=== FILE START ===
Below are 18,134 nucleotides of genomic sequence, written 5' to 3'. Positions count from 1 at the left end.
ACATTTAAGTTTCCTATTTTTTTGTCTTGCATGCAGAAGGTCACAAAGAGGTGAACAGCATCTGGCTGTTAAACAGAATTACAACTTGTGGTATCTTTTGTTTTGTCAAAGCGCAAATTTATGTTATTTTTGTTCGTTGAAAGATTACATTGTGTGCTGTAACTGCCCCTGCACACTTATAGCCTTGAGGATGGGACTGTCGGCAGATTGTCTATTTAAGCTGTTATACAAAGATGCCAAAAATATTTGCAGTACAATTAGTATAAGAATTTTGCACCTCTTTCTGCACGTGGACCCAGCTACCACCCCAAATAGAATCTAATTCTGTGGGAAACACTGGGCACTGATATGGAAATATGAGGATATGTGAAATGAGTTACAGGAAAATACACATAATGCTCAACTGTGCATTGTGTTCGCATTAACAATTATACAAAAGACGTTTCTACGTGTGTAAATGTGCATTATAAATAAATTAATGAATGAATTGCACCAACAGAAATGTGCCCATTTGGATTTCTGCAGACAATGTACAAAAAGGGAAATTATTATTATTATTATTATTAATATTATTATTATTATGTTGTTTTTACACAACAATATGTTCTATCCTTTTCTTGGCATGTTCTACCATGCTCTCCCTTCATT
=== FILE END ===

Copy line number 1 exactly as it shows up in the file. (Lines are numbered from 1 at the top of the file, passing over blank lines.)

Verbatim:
Below are 18,134 nucleotides of genomic sequence, written 5' to 3'. Positions count from 1 at the left end.